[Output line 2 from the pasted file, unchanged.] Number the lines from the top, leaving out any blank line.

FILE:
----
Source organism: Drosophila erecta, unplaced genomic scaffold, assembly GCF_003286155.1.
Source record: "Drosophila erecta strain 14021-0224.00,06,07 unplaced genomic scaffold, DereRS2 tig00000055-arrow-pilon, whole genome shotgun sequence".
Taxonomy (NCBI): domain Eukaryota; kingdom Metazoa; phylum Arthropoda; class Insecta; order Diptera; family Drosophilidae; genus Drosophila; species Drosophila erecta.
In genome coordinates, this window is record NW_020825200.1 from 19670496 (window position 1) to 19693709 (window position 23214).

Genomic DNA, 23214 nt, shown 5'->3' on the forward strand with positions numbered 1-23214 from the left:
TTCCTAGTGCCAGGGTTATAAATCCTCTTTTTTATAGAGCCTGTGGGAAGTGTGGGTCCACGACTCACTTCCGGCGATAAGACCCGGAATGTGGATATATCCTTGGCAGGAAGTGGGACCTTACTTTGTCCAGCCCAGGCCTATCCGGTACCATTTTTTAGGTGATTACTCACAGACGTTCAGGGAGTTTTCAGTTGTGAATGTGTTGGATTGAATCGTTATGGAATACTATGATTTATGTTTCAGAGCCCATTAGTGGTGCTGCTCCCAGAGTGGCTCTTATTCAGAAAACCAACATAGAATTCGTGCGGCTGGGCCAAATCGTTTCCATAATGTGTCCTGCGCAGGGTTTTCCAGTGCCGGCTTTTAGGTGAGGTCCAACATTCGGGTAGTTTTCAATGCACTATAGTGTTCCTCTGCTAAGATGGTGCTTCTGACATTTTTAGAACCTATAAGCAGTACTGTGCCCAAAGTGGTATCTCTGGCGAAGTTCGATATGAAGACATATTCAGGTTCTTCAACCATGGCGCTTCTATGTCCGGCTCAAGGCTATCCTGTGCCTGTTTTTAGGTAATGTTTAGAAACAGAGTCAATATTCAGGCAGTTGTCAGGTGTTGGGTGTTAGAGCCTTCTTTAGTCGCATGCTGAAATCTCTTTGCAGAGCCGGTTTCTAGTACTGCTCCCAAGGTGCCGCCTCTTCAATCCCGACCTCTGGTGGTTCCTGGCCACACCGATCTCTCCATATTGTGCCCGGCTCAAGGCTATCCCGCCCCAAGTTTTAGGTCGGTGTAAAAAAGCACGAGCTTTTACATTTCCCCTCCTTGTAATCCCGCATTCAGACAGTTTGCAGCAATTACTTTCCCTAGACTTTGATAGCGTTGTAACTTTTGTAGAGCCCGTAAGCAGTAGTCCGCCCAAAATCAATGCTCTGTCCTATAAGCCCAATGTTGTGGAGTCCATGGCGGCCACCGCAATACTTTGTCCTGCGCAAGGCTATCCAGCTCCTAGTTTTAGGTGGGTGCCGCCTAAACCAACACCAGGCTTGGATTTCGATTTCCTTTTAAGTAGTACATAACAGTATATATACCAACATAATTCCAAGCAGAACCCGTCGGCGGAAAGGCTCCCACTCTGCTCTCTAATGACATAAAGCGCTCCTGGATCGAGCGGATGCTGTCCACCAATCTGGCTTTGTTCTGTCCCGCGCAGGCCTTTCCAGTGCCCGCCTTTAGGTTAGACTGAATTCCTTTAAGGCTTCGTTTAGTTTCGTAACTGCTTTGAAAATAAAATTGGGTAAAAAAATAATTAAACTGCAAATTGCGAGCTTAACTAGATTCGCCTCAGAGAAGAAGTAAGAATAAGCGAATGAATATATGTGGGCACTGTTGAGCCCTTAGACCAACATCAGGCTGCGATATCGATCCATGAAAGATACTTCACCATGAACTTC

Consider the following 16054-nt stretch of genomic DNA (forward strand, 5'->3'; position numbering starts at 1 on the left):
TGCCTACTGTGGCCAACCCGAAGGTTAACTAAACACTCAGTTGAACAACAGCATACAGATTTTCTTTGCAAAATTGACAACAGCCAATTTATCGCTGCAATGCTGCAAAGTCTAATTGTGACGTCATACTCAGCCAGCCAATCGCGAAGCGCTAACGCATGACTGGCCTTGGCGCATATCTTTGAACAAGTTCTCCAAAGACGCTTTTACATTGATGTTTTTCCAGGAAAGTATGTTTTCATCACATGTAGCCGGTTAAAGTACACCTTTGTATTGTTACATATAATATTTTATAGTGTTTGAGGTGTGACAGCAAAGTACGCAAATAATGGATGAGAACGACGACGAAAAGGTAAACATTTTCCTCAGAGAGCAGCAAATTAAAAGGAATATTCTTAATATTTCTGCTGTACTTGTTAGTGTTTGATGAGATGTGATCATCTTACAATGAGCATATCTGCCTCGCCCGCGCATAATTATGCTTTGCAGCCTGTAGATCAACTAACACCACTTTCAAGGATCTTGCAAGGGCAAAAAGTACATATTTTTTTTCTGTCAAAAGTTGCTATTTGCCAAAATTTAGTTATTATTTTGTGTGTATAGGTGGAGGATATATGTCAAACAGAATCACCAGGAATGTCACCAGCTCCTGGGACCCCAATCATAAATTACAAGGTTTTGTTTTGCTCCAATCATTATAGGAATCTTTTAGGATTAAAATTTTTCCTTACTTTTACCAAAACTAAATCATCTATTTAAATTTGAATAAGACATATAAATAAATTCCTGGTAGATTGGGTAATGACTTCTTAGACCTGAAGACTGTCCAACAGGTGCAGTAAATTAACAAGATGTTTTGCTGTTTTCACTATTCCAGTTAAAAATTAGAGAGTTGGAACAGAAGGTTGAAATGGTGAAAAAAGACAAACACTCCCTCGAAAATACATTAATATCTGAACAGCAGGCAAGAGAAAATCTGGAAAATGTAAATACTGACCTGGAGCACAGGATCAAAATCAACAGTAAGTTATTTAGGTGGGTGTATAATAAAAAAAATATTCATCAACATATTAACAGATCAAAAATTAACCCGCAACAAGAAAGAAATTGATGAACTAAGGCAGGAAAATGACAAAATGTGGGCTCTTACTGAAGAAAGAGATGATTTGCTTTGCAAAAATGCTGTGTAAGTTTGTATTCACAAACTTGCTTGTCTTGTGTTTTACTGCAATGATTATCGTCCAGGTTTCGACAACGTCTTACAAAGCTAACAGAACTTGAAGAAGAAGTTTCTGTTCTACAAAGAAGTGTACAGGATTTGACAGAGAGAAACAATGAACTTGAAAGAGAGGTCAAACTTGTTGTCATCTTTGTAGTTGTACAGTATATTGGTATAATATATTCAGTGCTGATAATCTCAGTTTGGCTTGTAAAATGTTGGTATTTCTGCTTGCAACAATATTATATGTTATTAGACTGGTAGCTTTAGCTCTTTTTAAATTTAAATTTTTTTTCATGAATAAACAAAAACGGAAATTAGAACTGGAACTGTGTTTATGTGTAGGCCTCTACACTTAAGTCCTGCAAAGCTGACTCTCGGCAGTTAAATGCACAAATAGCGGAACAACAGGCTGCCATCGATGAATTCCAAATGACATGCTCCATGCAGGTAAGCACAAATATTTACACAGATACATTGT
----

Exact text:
Source record: "Drosophila erecta strain 14021-0224.00,06,07 unplaced genomic scaffold, DereRS2 tig00000055-arrow-pilon, whole genome shotgun sequence".